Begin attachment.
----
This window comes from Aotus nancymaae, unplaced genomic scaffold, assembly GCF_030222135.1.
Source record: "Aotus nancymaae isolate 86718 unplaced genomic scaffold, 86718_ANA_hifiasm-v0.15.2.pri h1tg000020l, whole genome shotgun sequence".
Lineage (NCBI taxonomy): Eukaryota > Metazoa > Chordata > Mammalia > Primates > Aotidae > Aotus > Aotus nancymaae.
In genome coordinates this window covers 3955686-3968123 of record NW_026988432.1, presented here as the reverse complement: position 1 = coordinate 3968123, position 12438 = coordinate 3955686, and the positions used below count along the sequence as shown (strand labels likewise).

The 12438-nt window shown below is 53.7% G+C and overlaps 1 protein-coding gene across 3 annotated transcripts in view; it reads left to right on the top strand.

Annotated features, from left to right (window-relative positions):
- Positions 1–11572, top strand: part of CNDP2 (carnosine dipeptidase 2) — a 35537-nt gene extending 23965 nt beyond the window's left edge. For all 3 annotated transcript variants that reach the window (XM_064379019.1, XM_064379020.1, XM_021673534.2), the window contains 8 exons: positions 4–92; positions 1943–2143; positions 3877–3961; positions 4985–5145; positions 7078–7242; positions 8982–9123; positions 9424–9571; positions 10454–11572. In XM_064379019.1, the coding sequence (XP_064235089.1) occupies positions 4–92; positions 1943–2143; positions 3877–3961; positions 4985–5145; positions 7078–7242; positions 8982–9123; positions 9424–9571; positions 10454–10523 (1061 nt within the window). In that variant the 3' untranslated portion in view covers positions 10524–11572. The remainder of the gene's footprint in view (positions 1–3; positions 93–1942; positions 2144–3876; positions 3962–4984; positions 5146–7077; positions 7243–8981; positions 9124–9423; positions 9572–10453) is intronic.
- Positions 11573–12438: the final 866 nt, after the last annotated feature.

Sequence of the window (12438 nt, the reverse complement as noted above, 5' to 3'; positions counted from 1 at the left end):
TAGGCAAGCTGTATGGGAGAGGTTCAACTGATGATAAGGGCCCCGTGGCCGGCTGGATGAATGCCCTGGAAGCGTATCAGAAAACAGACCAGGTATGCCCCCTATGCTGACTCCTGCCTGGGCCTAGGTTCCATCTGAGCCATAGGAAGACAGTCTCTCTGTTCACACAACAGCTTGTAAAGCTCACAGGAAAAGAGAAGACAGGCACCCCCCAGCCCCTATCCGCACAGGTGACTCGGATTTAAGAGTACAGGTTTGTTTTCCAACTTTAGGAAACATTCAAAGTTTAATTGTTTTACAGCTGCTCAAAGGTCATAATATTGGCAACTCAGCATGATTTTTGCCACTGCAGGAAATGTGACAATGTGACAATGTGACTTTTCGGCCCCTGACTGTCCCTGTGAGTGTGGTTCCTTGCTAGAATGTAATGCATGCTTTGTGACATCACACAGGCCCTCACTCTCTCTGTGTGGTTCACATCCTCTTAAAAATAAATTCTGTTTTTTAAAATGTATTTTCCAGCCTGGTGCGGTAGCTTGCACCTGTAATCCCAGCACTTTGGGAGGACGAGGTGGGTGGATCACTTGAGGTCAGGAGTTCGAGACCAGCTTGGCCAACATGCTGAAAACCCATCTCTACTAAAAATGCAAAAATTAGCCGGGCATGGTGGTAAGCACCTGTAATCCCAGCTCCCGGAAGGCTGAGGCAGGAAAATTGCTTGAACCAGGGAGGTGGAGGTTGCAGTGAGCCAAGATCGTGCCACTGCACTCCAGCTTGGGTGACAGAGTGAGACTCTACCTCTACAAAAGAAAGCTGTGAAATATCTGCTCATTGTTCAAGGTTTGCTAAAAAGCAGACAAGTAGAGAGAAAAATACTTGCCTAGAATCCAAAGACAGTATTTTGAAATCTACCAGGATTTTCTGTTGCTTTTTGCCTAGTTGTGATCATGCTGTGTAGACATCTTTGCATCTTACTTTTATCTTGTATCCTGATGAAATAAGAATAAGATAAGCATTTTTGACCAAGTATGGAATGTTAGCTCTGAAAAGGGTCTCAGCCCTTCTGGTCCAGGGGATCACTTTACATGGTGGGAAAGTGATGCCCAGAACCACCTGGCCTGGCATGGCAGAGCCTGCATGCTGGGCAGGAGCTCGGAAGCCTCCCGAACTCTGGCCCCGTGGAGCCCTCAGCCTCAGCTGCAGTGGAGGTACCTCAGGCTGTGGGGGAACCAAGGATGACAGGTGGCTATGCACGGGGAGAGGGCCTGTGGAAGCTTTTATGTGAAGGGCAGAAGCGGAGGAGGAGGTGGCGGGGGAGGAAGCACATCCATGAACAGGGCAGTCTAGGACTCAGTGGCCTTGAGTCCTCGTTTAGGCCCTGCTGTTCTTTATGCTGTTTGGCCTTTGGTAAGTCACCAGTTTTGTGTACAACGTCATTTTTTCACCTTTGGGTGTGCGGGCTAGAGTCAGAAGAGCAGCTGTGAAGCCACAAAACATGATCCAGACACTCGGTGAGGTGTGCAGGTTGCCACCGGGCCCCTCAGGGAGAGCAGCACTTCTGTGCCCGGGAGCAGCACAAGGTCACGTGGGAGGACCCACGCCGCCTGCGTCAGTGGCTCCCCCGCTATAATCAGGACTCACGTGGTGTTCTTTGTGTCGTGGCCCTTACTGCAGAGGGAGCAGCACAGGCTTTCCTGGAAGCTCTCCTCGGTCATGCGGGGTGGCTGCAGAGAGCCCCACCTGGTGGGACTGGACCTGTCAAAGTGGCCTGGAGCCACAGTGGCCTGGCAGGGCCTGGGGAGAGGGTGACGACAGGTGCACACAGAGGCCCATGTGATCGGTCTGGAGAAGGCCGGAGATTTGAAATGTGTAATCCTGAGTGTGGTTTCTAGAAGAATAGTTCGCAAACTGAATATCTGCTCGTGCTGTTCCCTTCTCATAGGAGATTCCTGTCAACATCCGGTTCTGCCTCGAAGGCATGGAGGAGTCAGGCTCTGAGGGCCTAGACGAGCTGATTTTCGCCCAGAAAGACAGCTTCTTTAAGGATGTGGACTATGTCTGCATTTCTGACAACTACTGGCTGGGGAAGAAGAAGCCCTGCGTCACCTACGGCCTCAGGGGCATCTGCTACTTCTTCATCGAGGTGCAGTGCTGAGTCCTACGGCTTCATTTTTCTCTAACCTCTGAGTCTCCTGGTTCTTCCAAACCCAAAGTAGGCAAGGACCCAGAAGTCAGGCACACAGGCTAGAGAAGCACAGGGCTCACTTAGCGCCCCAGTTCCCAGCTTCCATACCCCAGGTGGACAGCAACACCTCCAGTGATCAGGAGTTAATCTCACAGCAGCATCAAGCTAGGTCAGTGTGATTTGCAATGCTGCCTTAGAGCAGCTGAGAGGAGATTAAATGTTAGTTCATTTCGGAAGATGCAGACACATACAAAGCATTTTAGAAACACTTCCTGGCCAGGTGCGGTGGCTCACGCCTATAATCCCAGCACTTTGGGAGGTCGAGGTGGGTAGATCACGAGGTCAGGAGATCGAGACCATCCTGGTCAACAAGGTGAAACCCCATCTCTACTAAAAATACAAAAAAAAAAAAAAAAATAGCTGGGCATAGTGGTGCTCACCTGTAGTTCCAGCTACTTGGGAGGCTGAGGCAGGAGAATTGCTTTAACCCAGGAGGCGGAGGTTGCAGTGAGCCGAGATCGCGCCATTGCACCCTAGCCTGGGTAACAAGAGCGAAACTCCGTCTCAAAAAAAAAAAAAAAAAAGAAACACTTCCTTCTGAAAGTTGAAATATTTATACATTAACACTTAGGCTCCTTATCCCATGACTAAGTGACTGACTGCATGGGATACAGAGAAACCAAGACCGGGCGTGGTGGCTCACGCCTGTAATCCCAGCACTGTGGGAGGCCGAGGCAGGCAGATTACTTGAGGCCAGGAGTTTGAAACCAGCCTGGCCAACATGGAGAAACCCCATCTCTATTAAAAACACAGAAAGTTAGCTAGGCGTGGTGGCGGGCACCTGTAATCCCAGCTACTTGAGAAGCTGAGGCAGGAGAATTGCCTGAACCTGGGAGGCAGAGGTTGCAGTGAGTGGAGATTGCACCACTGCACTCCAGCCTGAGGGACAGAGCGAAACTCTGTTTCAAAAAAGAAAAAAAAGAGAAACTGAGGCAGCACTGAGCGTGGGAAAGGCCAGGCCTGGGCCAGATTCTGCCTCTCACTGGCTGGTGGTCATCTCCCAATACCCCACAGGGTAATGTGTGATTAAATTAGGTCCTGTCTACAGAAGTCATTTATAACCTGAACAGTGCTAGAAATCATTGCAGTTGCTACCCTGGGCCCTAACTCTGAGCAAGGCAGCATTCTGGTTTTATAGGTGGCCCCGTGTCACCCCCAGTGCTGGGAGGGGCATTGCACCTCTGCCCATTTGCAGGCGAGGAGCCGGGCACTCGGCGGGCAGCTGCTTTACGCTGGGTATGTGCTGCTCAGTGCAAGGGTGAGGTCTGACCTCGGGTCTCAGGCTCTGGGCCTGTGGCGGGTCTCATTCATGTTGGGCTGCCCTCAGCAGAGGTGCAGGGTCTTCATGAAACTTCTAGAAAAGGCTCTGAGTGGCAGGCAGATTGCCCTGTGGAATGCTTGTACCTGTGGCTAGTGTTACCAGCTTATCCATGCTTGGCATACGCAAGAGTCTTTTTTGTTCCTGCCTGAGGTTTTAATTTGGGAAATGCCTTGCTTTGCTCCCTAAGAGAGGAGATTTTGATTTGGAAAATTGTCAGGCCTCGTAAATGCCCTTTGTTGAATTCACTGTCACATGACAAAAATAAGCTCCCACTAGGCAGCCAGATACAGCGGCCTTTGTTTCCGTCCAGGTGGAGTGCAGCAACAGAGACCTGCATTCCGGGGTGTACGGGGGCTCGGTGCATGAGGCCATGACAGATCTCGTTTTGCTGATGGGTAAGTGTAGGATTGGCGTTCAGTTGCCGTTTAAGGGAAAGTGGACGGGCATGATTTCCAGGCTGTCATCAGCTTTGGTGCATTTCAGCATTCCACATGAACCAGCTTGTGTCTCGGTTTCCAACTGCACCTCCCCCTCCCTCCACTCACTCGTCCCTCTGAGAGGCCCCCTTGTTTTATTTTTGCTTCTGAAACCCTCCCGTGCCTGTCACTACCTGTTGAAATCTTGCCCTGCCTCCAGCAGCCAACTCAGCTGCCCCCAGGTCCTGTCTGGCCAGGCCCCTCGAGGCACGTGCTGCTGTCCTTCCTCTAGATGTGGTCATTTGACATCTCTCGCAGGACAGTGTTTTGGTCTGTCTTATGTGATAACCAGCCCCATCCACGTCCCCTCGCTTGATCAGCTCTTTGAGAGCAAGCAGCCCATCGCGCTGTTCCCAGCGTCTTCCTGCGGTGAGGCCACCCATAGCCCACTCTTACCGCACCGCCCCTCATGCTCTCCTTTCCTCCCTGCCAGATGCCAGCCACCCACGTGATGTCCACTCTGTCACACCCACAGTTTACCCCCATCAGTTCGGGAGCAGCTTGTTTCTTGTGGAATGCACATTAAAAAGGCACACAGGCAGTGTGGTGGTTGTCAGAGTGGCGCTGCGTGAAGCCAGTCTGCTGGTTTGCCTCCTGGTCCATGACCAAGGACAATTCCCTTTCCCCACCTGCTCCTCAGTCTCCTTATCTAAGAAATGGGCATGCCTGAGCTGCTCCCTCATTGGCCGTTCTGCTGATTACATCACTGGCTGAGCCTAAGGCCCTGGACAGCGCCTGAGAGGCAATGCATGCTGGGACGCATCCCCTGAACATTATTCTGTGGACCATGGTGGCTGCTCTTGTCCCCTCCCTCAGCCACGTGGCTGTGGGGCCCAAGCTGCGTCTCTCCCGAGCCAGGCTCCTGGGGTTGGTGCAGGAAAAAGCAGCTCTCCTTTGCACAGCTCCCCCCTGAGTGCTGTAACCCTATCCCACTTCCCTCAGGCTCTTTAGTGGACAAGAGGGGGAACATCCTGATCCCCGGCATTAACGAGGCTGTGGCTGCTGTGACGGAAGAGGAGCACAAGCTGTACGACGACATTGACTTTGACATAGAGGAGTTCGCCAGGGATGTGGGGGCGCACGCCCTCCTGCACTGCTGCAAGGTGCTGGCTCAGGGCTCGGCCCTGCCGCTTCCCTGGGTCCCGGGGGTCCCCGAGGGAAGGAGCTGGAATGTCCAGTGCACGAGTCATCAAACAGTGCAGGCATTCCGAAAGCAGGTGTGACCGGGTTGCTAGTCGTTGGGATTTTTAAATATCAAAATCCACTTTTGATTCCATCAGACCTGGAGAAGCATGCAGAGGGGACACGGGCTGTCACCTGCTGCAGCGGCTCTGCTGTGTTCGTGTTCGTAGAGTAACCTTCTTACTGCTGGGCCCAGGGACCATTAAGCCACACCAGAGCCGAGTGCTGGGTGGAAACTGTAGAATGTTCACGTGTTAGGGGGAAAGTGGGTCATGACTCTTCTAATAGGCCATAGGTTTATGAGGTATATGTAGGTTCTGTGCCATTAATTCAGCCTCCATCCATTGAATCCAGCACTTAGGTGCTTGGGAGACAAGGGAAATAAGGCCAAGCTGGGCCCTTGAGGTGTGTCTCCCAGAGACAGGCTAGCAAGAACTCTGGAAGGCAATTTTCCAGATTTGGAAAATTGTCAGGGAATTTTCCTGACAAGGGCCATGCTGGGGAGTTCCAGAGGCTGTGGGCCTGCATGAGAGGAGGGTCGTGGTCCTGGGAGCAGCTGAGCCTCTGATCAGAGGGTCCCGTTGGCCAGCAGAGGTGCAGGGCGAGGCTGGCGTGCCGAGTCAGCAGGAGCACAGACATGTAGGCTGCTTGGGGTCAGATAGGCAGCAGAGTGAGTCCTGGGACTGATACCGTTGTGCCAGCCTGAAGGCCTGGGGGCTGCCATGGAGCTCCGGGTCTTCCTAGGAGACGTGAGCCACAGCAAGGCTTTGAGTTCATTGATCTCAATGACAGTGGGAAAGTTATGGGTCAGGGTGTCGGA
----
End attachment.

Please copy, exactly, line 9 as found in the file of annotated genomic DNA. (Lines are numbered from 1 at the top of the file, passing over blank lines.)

Sequence of the window (12438 nt, the reverse complement as noted above, 5' to 3'; positions counted from 1 at the left end):